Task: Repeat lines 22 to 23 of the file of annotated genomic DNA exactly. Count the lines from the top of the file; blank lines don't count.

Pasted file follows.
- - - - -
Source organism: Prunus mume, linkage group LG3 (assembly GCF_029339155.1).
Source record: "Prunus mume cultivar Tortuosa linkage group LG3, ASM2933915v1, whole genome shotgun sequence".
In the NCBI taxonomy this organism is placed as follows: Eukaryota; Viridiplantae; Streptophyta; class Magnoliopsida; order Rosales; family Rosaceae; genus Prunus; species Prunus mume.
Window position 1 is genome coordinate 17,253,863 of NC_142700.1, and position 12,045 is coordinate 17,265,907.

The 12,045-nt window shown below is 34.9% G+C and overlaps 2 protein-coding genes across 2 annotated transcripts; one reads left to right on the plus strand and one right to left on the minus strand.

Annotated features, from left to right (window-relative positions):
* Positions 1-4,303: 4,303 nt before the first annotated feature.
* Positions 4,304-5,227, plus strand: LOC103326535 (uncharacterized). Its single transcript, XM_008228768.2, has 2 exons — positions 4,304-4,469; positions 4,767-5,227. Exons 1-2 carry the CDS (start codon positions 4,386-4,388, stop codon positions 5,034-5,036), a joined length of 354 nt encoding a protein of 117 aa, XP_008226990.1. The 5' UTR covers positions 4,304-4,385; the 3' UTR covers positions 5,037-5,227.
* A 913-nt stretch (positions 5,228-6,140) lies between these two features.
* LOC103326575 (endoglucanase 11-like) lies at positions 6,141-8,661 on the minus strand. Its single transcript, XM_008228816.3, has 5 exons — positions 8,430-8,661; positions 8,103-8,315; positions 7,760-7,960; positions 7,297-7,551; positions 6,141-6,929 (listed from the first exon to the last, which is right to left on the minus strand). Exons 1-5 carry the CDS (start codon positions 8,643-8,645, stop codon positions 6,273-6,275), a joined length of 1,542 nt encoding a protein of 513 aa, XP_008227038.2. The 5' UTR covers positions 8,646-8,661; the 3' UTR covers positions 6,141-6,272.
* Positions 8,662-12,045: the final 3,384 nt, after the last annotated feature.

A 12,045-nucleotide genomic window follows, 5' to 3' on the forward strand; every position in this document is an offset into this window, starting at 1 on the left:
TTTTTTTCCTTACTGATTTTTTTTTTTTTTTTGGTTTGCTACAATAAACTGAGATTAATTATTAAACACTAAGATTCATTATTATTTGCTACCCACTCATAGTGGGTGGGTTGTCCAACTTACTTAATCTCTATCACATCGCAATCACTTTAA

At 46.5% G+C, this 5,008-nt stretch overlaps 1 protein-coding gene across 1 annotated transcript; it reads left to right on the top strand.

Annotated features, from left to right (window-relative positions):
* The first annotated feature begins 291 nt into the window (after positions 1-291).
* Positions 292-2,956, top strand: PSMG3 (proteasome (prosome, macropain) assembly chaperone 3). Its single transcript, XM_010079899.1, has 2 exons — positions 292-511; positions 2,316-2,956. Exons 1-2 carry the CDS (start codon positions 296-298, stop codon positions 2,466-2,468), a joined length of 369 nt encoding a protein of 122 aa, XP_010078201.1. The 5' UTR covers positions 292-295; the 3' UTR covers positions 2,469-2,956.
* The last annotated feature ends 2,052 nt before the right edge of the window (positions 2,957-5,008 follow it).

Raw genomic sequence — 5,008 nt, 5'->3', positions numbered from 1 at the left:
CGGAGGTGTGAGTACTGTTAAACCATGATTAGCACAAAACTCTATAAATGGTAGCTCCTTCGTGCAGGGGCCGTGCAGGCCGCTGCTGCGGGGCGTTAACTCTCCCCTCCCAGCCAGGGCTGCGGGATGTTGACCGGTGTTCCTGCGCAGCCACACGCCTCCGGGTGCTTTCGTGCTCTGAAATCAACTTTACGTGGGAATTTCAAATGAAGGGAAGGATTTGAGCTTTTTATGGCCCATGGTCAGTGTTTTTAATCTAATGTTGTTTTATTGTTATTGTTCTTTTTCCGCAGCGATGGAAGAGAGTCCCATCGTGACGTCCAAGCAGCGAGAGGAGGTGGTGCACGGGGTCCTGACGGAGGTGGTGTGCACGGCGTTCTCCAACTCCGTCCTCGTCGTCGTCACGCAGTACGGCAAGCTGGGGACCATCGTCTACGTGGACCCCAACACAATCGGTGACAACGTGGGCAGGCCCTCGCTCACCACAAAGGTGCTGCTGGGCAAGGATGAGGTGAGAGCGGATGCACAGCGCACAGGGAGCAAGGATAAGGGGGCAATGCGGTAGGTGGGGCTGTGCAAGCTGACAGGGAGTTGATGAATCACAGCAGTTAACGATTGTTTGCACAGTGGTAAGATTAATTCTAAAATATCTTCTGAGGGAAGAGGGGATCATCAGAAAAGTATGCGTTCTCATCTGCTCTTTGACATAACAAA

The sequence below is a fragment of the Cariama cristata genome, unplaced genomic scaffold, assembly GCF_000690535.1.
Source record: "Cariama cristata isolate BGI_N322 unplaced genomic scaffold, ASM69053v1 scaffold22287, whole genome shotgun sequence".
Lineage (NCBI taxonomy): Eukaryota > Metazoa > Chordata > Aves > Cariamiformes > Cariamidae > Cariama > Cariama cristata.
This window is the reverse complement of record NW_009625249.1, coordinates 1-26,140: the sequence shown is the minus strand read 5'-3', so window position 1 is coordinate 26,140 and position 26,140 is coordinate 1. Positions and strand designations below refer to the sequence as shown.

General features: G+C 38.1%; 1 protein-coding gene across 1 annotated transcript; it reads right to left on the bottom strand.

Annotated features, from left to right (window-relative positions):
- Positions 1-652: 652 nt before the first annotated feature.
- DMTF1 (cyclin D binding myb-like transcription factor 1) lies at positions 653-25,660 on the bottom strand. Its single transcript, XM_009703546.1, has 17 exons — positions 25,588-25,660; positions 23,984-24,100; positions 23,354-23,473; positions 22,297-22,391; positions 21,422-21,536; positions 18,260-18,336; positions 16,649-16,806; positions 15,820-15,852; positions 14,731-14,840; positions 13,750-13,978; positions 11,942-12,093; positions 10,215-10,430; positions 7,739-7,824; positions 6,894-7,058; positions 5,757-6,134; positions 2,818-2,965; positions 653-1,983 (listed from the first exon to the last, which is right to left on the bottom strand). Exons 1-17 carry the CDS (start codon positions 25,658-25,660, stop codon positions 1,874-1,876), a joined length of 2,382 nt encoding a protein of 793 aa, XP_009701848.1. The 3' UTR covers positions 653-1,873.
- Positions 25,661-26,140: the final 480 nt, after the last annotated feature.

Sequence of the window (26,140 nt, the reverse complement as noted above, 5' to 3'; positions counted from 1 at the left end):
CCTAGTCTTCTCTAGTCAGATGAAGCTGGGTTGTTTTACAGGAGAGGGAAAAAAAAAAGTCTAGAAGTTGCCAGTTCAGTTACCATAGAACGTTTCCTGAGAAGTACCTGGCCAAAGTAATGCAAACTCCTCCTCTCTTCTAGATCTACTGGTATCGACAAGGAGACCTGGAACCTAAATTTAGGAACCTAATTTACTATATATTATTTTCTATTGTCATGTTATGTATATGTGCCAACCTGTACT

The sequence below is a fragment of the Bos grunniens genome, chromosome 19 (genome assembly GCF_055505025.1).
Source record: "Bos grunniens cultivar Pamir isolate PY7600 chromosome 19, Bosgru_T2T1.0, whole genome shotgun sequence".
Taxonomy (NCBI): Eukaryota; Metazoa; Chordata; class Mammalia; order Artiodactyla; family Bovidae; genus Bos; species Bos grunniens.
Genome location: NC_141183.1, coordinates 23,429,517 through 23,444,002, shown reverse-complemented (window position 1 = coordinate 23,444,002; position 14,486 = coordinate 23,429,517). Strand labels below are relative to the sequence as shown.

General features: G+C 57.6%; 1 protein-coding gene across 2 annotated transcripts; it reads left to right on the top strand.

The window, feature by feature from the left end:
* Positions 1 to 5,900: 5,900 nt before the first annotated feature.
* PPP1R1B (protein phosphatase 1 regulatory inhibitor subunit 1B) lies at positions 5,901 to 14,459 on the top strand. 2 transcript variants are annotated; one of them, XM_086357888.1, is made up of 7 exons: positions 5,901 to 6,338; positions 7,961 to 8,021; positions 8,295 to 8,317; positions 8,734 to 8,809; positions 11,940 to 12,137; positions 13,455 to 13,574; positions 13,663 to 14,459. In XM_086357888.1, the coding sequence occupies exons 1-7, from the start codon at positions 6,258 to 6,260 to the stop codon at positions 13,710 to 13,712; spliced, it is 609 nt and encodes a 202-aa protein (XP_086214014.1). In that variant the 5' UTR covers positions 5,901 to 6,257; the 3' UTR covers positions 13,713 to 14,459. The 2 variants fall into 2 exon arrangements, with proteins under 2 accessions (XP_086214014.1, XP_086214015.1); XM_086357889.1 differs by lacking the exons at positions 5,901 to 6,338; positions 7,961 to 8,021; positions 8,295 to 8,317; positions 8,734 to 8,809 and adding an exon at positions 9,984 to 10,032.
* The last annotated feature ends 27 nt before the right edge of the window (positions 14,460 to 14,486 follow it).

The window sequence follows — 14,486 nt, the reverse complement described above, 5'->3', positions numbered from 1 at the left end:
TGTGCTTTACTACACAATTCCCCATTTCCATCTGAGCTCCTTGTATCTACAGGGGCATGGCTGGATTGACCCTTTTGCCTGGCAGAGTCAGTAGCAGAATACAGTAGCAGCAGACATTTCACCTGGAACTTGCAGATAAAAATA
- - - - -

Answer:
Source record: "Cariama cristata isolate BGI_N322 unplaced genomic scaffold, ASM69053v1 scaffold22287, whole genome shotgun sequence".
Lineage (NCBI taxonomy): Eukaryota > Metazoa > Chordata > Aves > Cariamiformes > Cariamidae > Cariama > Cariama cristata.